“There was a column for nature films and another for what are internally known as ‘brand deposit’ titles, modestly-budgeted movies that maintain the Disney brand but aren’t expected to be huge hits. (Think Saving Mr. Banks or Queen of Katwe).”
In The Kingdom Of The Remake

“Maybe if Condon had not mentioned the gay element, people wouldn’t be so curious and we could let it go with a potentially minor cut. And this whole thing may not have been an issue. We at LPF want to preserve films as much as how they are intended by the director, but the moment the gay element is thrown into the mix, we had to protect ourselves.”
Malaysia Backs Down On Beauty And The Beast Cuts

indie wire

“Our best and most talented, passionate filmmakers vehemently do not want their films to be viewed first and foremost on a phone, on the train to work, while checking email, while chopping vegetables for the evening meal, on mute with subtitles while rocking a baby to sleep, or while dozing off before bed. The reality is, most Netflix content is ‘consumed’ in a less-than-ideal environment.”
Drafthouse’s Tim League v. Netflix

MCN Curated Headlines

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“The worst thing that we have in today’s movie culture is Rotten Tomatoes. It’s the destruction of our business. I have such respect and admiration for film criticism. When I was growing up film criticism was a real art. And there was intellect that went into that. And you would read Pauline’s Kael’s reviews, or some others, and that doesn’t exist anymore. Now it’s about a number. A compounded number of how many positives vs. negatives. Now it’s about, ‘What’s your Rotten Tomatoes score?’ And that’s sad, because the Rotten Tomatoes score was so low on Batman v Superman I think it put a cloud over a movie that was incredibly successful. People don’t realize what goes into making a movie like that. It’s mind-blowing. It’s just insane, it’s hurting the business, it’s getting people to not see a movie. In Middle America it’s, ‘Oh, it’s a low Rotten Tomatoes score so I’m not going to go see it because it must suck.’ But that number is an aggregate and one that nobody can figure out exactly what it means, and it’s not always correct. I’ve seen some great movies with really abysmal Rotten Tomatoes scores. What’s sad is film criticism has disappeared. It’s really sad.”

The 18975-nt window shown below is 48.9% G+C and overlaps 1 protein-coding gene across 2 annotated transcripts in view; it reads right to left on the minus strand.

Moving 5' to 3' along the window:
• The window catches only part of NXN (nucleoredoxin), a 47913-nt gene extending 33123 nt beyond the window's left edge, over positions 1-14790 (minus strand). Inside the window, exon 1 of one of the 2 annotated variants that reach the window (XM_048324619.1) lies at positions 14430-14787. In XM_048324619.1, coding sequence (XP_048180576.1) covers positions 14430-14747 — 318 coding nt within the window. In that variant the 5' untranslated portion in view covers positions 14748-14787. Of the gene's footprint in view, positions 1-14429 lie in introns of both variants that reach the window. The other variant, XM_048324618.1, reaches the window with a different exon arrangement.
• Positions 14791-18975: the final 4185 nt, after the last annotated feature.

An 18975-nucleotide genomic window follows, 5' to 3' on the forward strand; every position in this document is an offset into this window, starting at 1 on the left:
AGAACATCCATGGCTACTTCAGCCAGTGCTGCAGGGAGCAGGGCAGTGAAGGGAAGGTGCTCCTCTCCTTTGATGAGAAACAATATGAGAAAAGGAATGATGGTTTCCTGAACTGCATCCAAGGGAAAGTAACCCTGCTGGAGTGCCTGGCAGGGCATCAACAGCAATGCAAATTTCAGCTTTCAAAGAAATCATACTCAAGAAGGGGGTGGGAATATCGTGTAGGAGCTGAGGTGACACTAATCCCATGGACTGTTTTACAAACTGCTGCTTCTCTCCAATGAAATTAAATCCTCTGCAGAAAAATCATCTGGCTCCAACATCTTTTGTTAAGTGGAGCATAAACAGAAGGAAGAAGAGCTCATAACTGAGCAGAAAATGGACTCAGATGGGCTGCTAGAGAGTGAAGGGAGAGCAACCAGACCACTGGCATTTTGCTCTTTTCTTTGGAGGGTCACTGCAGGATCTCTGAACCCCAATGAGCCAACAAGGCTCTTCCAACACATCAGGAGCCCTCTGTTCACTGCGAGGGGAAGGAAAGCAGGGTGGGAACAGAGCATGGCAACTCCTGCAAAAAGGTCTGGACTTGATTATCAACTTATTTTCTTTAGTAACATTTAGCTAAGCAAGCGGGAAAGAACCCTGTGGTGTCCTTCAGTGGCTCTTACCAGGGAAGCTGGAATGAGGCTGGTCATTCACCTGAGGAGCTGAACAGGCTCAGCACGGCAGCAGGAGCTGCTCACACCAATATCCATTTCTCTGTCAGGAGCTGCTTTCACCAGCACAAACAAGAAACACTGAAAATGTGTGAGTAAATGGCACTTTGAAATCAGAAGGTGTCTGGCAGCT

~ Brett Ratner Has A Sad

“The loss of a local newspaper critic is a real loss. People who know the local audience and know the local cultural scene are very important resources. You can’t just substitute the stuff that comes in from nowhere through syndication or the wire. I think at the same time, some of the newer outlets have really beefed up and improved their coverage and made room for criticism. The real problem is in the more specialized art forms — fine arts, classical music, dance and jazz, say. There is a real slowing of critical voices, partly because those art forms have smaller audiences. Newspapers and magazines can say that doesn’t get enough traffic, so we don’t have room for that. To me, that’s especially worrisome. This is the opposite of what newspapers are supposed to do, which is not to try to figure out what people are already interested in and recite that back to them, but to hopefully guide them to something that they should be interested in, connecting potential audiences with more interesting work.

“Then again, not everyone needs a critic. People have been going to movies for more than 100 years now, and probably the vast majority of those people have not read movie reviews or cared what critics thought. But there has always been an important subset that wants to know more, that wants to think about what they’ve seen and what they’re going to see, and wants someone to think along with. I think critics are important, not just as dispensers of consumer advice — though that’s certainly part of it, too — but as trusted voices and companions for people to argue with in your head when you’re going to movies or afterwards.”
~ A. O. Scott